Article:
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3. Does the federal government have a compelling state interest in fulfilling its trust and treaty obligations to Native Americans by preserving Native American culture and religion?

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a. If so, does that obligation extend to permitting members of federally recognized Indian tribes to possess eagle parts?

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b. Does the obligation extend to permitting ethnic Indians, but not members of federally recognized Indian tribes, to possess eagle parts?

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c. Does the obligation extend to permitting exclusive access to eagle parts to one or both of these groups, but to no one else?

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C. The "Fit" between the Acts and the Interests Offered to Justify the Acts

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1. Are the MBTA and the BGEPA the least restrictive means of furthering the relevant compelling state interest(s), i.e., do they survive RFRA?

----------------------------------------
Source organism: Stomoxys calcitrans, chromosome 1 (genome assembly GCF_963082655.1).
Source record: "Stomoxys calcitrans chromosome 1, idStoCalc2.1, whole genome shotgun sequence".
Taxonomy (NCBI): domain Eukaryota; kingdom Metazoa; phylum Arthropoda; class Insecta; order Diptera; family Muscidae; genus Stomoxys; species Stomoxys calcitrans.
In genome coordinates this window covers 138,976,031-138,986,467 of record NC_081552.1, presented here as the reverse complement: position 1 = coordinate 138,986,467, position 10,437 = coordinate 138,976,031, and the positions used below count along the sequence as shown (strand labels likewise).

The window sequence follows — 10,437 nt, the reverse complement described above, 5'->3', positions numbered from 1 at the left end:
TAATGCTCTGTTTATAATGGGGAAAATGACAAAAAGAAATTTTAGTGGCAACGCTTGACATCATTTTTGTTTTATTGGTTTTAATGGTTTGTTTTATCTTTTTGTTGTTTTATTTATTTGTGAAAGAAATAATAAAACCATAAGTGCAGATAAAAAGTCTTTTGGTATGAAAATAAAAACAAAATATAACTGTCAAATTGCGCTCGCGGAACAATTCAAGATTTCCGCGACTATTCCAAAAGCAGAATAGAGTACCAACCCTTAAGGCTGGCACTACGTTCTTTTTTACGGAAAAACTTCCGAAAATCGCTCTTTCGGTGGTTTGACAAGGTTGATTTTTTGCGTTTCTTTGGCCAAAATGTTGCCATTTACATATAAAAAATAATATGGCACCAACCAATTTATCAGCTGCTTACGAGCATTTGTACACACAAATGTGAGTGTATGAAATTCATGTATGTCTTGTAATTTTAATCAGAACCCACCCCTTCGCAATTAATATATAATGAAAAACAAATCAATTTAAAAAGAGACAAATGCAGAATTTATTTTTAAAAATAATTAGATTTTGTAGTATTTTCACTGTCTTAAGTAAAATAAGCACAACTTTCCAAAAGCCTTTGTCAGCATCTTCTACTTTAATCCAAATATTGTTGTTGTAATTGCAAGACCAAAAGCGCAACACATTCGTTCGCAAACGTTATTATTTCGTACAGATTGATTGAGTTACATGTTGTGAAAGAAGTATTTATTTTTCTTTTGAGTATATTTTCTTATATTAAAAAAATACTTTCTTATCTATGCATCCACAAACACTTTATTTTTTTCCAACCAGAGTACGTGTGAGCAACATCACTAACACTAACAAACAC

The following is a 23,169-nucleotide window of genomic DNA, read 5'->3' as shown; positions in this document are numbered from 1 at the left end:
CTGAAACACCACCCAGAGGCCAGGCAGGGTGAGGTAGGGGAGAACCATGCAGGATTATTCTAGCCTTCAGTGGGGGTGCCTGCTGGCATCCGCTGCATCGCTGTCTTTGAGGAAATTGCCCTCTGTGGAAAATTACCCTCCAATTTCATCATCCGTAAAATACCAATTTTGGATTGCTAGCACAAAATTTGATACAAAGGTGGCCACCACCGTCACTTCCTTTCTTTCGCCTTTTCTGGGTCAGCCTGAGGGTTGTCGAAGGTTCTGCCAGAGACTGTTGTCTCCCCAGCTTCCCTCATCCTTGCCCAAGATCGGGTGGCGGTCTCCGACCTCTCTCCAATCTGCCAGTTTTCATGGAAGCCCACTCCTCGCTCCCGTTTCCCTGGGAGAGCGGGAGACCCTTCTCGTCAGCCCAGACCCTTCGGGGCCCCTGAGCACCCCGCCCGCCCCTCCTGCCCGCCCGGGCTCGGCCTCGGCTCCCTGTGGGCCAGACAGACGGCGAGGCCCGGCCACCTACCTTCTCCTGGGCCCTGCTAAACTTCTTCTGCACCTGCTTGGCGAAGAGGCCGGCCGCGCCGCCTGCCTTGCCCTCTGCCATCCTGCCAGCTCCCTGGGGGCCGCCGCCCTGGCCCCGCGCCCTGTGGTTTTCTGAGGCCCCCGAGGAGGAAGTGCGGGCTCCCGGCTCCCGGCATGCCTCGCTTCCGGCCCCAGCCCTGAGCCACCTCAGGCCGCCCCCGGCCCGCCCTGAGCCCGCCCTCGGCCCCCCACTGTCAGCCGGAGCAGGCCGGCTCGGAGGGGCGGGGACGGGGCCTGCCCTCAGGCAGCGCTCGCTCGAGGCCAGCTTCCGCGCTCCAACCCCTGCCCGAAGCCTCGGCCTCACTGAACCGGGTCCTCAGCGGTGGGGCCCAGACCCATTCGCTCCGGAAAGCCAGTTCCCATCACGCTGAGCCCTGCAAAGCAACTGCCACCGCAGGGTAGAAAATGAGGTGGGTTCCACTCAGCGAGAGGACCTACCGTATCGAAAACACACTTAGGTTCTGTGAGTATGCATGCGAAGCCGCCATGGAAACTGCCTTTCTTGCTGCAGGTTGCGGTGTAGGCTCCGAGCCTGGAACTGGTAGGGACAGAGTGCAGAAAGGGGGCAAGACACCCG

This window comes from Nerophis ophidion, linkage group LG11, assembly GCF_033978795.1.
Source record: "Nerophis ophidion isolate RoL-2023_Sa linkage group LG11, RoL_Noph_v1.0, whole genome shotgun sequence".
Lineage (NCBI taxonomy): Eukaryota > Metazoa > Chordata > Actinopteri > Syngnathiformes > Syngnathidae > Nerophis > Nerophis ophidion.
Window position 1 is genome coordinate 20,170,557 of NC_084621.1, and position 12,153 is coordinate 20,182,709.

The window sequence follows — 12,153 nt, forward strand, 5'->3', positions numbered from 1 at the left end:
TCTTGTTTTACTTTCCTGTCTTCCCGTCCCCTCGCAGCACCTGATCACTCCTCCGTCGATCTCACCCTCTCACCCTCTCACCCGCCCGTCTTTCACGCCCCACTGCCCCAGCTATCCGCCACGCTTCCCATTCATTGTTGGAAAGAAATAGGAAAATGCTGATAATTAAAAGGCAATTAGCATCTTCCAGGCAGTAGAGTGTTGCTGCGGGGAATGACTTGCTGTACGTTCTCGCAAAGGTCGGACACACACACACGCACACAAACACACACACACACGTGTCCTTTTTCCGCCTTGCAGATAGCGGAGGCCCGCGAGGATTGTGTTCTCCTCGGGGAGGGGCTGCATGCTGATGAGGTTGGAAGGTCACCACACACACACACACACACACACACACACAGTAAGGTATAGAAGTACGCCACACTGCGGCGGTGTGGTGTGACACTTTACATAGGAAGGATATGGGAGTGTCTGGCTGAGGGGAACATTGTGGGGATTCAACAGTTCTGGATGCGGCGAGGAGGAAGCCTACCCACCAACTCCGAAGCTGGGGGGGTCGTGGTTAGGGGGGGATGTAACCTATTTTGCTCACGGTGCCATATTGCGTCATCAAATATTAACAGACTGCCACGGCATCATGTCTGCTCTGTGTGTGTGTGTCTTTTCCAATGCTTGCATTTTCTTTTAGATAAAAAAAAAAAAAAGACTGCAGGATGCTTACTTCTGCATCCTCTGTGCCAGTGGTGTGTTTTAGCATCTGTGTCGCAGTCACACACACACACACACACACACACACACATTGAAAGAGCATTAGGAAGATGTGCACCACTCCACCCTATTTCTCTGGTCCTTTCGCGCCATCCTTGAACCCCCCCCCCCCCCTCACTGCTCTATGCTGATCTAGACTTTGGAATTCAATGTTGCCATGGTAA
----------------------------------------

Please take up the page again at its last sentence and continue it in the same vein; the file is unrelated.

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a. Does the Native American status of an adherent affect this analysis, i.e., Saenz is a Native American while Hardman and Wilgus are not?

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2. Are the MBTA and the BGEPA narrowly tailored to further the relevant compelling state interest(s), i.e., do they survive First Amendment strict scrutiny?

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3. Are the MBTA and the BGEPA rationally related to legitimate state interest(s), i.e., do they survive First Amendment rational-basis scrutiny? D. Establishment Clause: Do the MBTA and the BGEPA violate the Establishment Clause?

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III. MISCELLANEOUS: Are there any relevant differences between the MBTA and the BGEPA such that we should analyze their effect on religious exercise separately?

NOTES:

1

Other issues may be addressed as well.

2

Only a brief summary of facts is necessary as the parties can assume that the court is familiar with their previously submitted briefs.